October 26, 2010: Israel and the Palestinian Authority are among 15 Mediterranean nations who have just signed a historic agreement to work together to combat the effects of climate change, one month ahead of the next United Nations conference on climate change, meeting at Cancun in November.
The Mediterranean Climate Change Initiative was inaugurated by Greek Prime Minister George Papandreou to develop common Mediterranean positions on climate change and was signed by the prime ministers or top environmental officials of 15 countries who agree that climate change threatens their way of life as peoples of the Mediterranean.
Most remarkable of all, both Israel and the Palestinian Authority signed on to the initiative.
Signatories included a wide assortment of countries: EU members like France, Spain, Italy, and Greece; Eastern European countries like Turkey, Croatia, Romania and Macedonia, and Middle Eastern countries, like Libya, Syria and Egypt.
The declaration called for contributing to the emergence of low carbon, resource efficient and climate resilient economies.
Israel’s president had committed the nation to reduce carbon emissions 20% by 2020 at Copenhagenlast year. To achieve the reduction in carbon, Israel’s state-owned electricity company the IEC (Israel Electric Corporation) which supplies nearly all of the electricity for both states, would need to supply a higher percentage of the total electricity (about 12,000 megawatts) that currently powers the two tiny states – with clean energy.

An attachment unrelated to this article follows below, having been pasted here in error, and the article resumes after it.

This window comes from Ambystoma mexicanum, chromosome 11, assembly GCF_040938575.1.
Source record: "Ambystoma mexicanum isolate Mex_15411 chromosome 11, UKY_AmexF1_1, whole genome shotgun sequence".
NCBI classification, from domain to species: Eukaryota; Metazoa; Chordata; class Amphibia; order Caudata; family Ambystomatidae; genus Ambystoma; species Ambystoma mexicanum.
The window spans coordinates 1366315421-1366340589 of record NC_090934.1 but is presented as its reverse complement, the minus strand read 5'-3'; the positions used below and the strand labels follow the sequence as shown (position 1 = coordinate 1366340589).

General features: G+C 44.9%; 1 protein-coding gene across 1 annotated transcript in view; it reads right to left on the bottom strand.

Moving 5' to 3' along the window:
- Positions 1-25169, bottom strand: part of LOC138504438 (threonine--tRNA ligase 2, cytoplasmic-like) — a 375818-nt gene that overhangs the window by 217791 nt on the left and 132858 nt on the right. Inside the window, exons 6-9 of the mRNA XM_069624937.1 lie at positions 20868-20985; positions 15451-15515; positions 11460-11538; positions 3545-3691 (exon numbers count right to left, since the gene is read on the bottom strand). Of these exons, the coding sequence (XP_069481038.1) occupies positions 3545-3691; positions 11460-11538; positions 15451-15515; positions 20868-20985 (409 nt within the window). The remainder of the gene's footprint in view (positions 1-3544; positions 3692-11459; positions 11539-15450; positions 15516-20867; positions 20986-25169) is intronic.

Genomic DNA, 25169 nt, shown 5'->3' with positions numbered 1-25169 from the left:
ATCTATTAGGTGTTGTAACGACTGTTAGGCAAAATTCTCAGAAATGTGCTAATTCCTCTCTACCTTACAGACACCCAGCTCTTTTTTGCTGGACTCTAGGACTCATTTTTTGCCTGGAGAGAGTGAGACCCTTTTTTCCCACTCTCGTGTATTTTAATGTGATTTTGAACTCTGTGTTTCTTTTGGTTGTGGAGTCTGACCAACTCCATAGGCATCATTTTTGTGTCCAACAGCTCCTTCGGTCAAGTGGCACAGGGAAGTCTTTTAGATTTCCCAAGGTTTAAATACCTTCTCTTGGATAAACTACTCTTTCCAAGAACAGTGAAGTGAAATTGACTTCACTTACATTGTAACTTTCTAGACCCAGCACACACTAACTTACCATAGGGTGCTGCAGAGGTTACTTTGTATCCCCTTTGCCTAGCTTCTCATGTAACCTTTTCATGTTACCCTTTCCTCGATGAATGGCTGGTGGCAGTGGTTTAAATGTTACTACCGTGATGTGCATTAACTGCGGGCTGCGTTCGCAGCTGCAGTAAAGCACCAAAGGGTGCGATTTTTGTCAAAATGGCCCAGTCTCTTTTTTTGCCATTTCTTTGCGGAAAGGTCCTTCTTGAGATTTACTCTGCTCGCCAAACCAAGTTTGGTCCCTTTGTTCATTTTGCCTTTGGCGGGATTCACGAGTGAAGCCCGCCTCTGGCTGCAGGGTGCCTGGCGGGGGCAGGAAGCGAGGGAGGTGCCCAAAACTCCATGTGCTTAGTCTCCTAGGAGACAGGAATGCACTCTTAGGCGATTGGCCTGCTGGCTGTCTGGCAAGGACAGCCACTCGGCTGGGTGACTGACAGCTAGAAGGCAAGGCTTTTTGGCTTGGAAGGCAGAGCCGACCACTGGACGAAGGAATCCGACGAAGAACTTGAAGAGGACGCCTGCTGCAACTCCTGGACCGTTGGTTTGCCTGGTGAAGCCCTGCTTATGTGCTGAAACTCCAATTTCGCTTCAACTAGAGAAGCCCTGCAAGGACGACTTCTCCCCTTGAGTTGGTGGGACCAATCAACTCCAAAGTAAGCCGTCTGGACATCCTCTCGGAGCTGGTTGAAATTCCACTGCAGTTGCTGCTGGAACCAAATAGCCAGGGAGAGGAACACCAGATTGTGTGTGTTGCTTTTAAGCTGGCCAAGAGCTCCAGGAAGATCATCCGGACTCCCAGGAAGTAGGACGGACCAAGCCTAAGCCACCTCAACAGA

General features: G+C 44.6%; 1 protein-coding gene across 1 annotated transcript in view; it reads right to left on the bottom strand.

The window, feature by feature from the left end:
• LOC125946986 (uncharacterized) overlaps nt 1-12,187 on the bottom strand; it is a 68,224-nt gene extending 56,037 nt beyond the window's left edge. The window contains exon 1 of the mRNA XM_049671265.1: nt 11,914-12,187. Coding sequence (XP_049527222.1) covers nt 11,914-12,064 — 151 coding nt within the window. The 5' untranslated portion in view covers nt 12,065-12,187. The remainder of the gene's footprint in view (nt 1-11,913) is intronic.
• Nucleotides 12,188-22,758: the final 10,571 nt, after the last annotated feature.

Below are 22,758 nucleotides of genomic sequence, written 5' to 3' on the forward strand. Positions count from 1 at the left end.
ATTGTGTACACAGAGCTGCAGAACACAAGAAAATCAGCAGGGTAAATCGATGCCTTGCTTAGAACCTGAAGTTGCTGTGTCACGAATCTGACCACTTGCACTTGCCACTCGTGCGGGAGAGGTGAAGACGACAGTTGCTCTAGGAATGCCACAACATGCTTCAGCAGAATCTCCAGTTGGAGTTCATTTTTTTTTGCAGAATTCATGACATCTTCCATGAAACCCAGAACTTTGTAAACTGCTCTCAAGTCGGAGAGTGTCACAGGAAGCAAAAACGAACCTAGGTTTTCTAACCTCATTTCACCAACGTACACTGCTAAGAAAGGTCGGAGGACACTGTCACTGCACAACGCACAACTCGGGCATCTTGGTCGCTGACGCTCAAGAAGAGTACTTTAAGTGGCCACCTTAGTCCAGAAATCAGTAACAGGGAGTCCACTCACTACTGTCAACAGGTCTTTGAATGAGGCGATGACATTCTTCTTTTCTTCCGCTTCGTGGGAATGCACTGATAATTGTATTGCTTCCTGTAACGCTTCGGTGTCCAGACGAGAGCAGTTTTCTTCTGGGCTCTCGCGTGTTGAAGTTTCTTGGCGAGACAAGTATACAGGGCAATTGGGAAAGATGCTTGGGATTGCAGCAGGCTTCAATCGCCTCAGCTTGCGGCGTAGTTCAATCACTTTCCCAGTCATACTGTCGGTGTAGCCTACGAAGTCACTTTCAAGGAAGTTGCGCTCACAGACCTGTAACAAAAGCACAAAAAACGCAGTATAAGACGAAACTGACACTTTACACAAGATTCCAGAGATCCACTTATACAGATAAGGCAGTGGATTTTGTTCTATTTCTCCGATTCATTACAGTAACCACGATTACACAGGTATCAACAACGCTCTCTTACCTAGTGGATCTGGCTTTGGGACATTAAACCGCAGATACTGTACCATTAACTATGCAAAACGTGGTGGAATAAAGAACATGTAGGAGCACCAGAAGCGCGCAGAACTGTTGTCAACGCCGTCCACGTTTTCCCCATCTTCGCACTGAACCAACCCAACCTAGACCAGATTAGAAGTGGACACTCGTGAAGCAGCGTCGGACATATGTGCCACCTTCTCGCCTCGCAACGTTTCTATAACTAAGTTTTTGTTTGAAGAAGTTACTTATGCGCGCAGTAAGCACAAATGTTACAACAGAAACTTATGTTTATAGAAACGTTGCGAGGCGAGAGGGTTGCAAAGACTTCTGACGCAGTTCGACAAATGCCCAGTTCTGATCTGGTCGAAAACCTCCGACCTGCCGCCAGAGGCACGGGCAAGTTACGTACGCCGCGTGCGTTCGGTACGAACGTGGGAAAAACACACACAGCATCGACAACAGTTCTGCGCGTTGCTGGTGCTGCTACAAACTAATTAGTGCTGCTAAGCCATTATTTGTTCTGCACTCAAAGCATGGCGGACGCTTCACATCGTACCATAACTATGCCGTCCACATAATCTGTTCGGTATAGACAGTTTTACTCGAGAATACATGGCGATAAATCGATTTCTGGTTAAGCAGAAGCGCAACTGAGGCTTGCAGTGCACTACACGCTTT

A few solar CSP, solar PV and wind farms would make an enormous reduction quickly, given that the total electricity used is relatively small.
Both Israel and Palestine are acutely aware of their vulnerability to climate change, which is expected to make water resources even more scarce for what is already the most water-stressed highly populated area in the world.
The region faces a potential 4 degree rise in average temperatures and a 70% drop in precipitation. Sea level rise is expected to further contaminate nearby aquifers such as the coastal aquifer of Gaza that provides water to 1.5 million Palestinians. The annual decrease in rainfall is already raising farm prices for fruits and vegetables, and creating a two-tiered class system for water: those who can afford to pay, and those who can’t.
One diplomat at the meeting said “It is a new way of doing diplomacy because all these countries have a lot of problems to deal with — economic crises, political instability and other issues — and the conflicts between them.”
“However, they sat around the same table realizing that they all face the same threat to their culture and their way of life.”
To a US observer like me, it seems remarkable that all of these nations, let alone Israel and Palestine can agree on something that has become so contentious here in the United States that one entire party here (the Republicans) not only will not agree to any reductions in fossil fuel dependence to address the catastrophic climate destabilization problems created – but won’t even admit that there is any problem to address.
So congratulations to Israel and Palestine on your declaration of war against climate change.